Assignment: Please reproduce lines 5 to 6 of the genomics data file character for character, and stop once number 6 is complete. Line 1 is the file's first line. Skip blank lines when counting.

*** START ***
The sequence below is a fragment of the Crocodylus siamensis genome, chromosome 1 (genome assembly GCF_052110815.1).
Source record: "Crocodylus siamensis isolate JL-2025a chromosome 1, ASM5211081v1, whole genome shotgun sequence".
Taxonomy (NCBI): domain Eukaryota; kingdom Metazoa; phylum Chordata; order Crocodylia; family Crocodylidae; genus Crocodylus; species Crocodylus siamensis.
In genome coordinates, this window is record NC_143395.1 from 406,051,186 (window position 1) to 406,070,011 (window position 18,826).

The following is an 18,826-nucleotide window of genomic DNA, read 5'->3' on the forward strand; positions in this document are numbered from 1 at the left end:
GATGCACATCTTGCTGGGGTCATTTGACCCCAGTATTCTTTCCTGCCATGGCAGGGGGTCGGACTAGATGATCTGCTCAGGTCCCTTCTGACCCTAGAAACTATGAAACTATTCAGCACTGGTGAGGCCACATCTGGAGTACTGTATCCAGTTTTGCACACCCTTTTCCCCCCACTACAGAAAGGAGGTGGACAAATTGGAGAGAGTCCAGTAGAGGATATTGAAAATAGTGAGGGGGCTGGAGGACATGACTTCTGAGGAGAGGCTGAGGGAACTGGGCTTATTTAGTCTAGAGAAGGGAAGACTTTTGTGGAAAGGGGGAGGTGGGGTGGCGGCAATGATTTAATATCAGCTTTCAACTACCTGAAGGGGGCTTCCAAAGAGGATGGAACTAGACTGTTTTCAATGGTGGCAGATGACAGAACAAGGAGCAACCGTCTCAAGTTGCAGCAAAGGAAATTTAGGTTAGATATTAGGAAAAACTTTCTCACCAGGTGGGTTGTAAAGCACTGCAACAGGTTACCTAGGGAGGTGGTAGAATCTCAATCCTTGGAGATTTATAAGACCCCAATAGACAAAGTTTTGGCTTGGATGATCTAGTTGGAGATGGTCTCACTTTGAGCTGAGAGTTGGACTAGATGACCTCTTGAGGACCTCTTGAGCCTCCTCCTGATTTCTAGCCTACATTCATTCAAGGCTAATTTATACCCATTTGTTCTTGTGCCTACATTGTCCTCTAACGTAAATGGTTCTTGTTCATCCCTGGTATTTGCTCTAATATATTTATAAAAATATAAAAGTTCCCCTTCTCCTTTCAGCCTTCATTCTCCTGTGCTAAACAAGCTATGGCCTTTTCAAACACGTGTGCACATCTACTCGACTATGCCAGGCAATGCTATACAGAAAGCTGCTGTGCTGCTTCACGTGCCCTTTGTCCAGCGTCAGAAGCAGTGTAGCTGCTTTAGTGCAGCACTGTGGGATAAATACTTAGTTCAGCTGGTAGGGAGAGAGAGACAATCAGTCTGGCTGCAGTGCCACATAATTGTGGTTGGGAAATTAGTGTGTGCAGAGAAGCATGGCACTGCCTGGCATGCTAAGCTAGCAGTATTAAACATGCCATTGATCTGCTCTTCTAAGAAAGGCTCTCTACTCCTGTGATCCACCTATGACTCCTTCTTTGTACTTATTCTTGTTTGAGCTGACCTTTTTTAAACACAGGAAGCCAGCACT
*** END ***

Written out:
The following is an 18,826-nucleotide window of genomic DNA, read 5'->3' on the forward strand; positions in this document are numbered from 1 at the left end:
GATGCACATCTTGCTGGGGTCATTTGACCCCAGTATTCTTTCCTGCCATGGCAGGGGGTCGGACTAGATGATCTGCTCAGGTCCCTTCTGACCCTAGAAACTATGAAACTATTCAGCACTGGTGAGGCCACATCTGGAGTACTGTATCCAGTTTTGCACACCCTTTTCCCCCCACTACAGAAAGGAGGTGGACAAATTGGAGAGAGTCCAGTAGAGGATATTGAAAATAGTGAGGGGGCTGGAGGACATGACTTCTGAGGAGAGGCTGAGGGAACTGGGCTTATTTAGTCTAGAGAAGGGAAGACTTTTGTGGAAAGGGGGAGGTGGGGTGGCGGCAATGATTTAATATCAGCTTTCAACTACCTGAAGGGGGCTTCCAAAGAGGATGGAACTAGACTGTTTTCAATGGTGGCAGATGACAGAACAAGGAGCAACCGTCTCAAGTTGCAGCAAAGGAAATTTAGGTTAGATATTAGGAAAAACTTTCTCACCAGGTGGGTTGTAAAGCACTGCAACAGGTTACCTAGGGAGGTGGTAGAATCTCAATCCTTGGAGATTTATAAGACCCCAATAGACAAAGTTTTGGCTTGGATGATCTAGTTGGAGATGGTCTCACTTTGAGCTGAGAGTTGGACTAGATGACCTCTTGAGGACCTCTTGAGCCTCCTCCTGATTTCTAGCCTACATTCATTCAAGGCTAATTTATACCCATTTGTTCTTGTGCCTACATTGTCCTCTAACGTAAATGGTTCTTGTTCATCCCTGGTATTTGCTCTAATATATTTATAAAAATATAAAAGTTCCCCTTCTCCTTTCAGCCTTCATTCTCCTGTGCTAAACAAGCTATGGCCTTTTCAAACACGTGTGCACATCTACTCGACTATGCCAGGCAATGCTATACAGAAAGCTGCTGTGCTGCTTCACGTGCCCTTTGTCCAGCGTCAGAAGCAGTGTAGCTGCTTTAGTGCAGCACTGTGGGATAAATACTTAGTTCAGCTGGTAGGGAGAGAGAGACAATCAGTCTGGCTGCAGTGCCACATAATTGTGGTTGGGAAATTAGTGTGTGCAGAGAAGCATGGCACTGCCTGGCATGCTAAGCTAGCAGTATTAAACATGCCATTGATCTGCTCTTCTAAGAAAGGCTCTCTACTCCTGTGATCCACCTATGACTCCTTCTTTGTACTTATTCTTGTTTGAGCTGACCTTTTTTAAACACAGGAAGCCAGCACT